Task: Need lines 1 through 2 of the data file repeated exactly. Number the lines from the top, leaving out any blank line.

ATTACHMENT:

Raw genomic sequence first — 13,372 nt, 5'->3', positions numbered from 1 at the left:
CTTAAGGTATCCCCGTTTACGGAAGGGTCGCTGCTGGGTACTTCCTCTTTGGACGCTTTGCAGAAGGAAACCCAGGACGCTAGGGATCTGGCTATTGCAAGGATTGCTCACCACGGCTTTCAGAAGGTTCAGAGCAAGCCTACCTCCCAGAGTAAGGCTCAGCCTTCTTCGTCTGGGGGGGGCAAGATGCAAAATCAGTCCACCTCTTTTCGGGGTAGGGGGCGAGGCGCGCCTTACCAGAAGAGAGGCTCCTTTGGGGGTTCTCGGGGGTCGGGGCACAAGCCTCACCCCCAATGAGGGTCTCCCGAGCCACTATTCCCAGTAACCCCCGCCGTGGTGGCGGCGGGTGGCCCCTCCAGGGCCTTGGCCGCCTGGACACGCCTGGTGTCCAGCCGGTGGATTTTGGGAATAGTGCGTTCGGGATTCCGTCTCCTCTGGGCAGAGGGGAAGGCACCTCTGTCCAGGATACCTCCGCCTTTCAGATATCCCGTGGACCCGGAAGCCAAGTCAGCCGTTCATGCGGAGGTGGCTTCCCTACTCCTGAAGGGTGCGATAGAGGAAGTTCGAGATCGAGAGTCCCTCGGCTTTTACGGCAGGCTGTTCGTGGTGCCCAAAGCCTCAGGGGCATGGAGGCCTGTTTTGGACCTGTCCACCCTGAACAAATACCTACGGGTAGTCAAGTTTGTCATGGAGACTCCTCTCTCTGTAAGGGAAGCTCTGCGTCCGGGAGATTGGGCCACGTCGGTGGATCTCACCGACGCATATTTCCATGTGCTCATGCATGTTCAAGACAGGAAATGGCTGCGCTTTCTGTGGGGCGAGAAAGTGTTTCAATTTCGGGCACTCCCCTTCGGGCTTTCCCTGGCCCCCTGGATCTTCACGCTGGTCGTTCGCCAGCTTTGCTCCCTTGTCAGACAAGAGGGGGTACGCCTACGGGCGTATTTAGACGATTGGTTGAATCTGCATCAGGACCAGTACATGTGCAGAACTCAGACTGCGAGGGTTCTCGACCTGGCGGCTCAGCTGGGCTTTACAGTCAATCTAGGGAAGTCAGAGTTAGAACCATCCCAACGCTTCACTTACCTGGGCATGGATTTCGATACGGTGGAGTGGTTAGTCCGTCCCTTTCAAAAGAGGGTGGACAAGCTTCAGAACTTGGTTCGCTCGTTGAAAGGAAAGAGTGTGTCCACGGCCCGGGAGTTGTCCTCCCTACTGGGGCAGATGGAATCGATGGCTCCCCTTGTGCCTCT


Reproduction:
Raw genomic sequence first — 13,372 nt, 5'->3', positions numbered from 1 at the left:
CTTAAGGTATCCCCGTTTACGGAAGGGTCGCTGCTGGGTACTTCCTCTTTGGACGCTTTGCAGAAGGAAACCCAGGACGCTAGGGATCTGGCTATTGCAAGGATTGCTCACCACGGCTTTCAGAAGGTTCAGAGCAAGCCTACCTCCCAGAGTAAGGCTCAGCCTTCTTCGTCTGGGGGGGGCAAGATGCAAAATCAGTCCACCTCTTTTCGGGGTAGGGGGCGAGGCGCGCCTTACCAGAAGAGAGGCTCCTTTGGGGGTTCTCGGGGGTCGGGGCACAAGCCTCACCCCCAATGAGGGTCTCCCGAGCCACTATTCCCAGTAACCCCCGCCGTGGTGGCGGCGGGTGGCCCCTCCAGGGCCTTGGCCGCCTGGACACGCCTGGTGTCCAGCCGGTGGATTTTGGGAATAGTGCGTTCGGGATTCCGTCTCCTCTGGGCAGAGGGGAAGGCACCTCTGTCCAGGATACCTCCGCCTTTCAGATATCCCGTGGACCCGGAAGCCAAGTCAGCCGTTCATGCGGAGGTGGCTTCCCTACTCCTGAAGGGTGCGATAGAGGAAGTTCGAGATCGAGAGTCCCTCGGCTTTTACGGCAGGCTGTTCGTGGTGCCCAAAGCCTCAGGGGCATGGAGGCCTGTTTTGGACCTGTCCACCCTGAACAAATACCTACGGGTAGTCAAGTTTGTCATGGAGACTCCTCTCTCTGTAAGGGAAGCTCTGCGTCCGGGAGATTGGGCCACGTCGGTGGATCTCACCGACGCATATTTCCATGTGCTCATGCATGTTCAAGACAGGAAATGGCTGCGCTTTCTGTGGGGCGAGAAAGTGTTTCAATTTCGGGCACTCCCCTTCGGGCTTTCCCTGGCCCCCTGGATCTTCACGCTGGTCGTTCGCCAGCTTTGCTCCCTTGTCAGACAAGAGGGGGTACGCCTACGGGCGTATTTAGACGATTGGTTGAATCTGCATCAGGACCAGTACATGTGCAGAACTCAGACTGCGAGGGTTCTCGACCTGGCGGCTCAGCTGGGCTTTACAGTCAATCTAGGGAAGTCAGAGTTAGAACCATCCCAACGCTTCACTTACCTGGGCATGGATTTCGATACGGTGGAGTGGTTAGTCCGTCCCTTTCAAAAGAGGGTGGACAAGCTTCAGAACTTGGTTCGCTCGTTGAAAGGAAAGAGTGTGTCCACGGCCCGGGAGTTGTCCTCCCTACTGGGGCAGATGGAATCGATGGCTCCCCTTGTGCCTCT